Rebecca Mahoney is chuffed to become the first woman to referee a men's first-class rugby fixture this weekend – but she insists it's all about performing on her merits.

The former Black Ferns international will be blowing the whistle at Te Aroha on Saturday where Thames Valley and Buller square off. She has two more Heartland Championship matches lined up but in this year of the suffragettes, don't call her a trailblazer for women dipping toes into the men's game.

In her book, Mahoney should be ranked purely on her ability.

"For me, yes it's great for New Zealand that I am the first female, but I don't see it like that," Mahoney said.

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"It's the next game, the next step for me and I've worked really hard for it."

Mahoney, who played first five-eighth in two World Cups in 2006 and 2010 as part of 16 games for the Black Ferns, decided she wanted to try refereeing when she stopped playing.

"I had a young family, two young girls, and I just wanted to stay in the game. I wanted another challenge for myself," she said.

Mahoney, 35, was one of two women in the high performance referee national squad this year.

"Being involved in a high performance environment has really accelerated her development and this appointment is a great achievement," referees' manager Bryce Lawrence said.

"We hope it inspires other female referees, or people thinking about taking up refereeing to see what you can achieve."

Since 2015 she has officiated in Hong Kong, Dubai, Japan, Canada, the Commonwealth Games on the Gold Coast and the World Cup in San Francisco.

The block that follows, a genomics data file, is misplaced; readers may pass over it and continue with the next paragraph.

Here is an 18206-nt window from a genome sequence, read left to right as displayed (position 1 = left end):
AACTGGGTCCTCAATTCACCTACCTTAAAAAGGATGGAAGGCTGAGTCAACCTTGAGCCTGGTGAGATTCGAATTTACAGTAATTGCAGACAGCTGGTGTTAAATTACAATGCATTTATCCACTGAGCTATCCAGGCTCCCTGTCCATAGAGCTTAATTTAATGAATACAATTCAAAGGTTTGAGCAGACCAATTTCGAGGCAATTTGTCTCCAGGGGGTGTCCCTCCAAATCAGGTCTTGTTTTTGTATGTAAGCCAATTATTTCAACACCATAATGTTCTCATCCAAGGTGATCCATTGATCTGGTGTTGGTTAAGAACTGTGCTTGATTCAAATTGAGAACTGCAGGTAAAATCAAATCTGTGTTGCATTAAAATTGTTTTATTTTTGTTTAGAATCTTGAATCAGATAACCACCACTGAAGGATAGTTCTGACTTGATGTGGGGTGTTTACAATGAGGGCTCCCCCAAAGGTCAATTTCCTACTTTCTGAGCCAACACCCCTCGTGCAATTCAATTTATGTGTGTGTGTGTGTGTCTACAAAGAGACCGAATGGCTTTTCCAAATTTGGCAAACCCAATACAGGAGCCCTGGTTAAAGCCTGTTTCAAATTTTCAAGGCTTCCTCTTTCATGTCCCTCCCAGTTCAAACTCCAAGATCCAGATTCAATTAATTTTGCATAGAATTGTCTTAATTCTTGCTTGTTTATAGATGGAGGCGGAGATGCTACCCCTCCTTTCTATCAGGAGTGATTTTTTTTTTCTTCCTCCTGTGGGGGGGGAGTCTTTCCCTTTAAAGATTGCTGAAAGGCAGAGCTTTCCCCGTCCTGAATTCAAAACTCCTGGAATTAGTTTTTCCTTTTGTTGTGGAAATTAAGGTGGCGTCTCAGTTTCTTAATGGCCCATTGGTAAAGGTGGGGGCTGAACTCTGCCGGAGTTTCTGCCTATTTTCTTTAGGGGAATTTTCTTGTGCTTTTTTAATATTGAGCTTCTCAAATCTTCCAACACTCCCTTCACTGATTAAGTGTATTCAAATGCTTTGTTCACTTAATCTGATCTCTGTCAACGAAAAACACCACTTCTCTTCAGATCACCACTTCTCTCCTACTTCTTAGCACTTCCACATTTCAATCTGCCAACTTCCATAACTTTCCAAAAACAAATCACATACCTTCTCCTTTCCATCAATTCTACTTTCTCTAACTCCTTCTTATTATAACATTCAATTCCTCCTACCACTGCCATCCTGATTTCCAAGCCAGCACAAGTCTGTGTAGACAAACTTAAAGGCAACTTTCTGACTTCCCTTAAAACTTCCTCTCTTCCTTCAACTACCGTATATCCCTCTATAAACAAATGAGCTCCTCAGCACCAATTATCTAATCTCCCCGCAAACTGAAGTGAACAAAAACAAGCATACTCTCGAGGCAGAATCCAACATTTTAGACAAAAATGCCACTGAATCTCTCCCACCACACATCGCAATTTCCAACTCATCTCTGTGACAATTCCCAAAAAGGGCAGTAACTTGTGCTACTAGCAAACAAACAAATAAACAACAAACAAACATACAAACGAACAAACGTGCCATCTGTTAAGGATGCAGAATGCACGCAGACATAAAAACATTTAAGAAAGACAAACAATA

"I've been so fortunate. It's hard work but the opportunities are amazing.

"It was a personal goal for myself, something I could chip away with and see how far I could get as an individual."

Mahoney and husband Luke lease 1300 acres of hill country, farming sheep and beef at Alfredton, about 18km east of Eketahuna. It's a busy life and Mahoney appeals as someone who wouldn't have it any other way.

She laughed that "I wouldn't have been my favourite player to referee", admitting she was one of those many players who felt they often knew better than the whistler.

She is grateful that she has come into the game as a referee at a time when the women's game is making significant strides.

"There was no world series when I was playing so I am fortunate and that's one reason I decided to have a go because of the opportunities in front of me."

Mahoney knows there is still a view that women should not be officiating in men's rugby and that's fine by her.

"People will have their opinions and that's okay. We are the greatest referees from the armchair.

"I don't feel the pressure or expectation, any more than the guys in the (national) squad.

"I'm definitely open to whatever else is out there but I know I need to prove I deserve more and I'm just like all the other boys out there."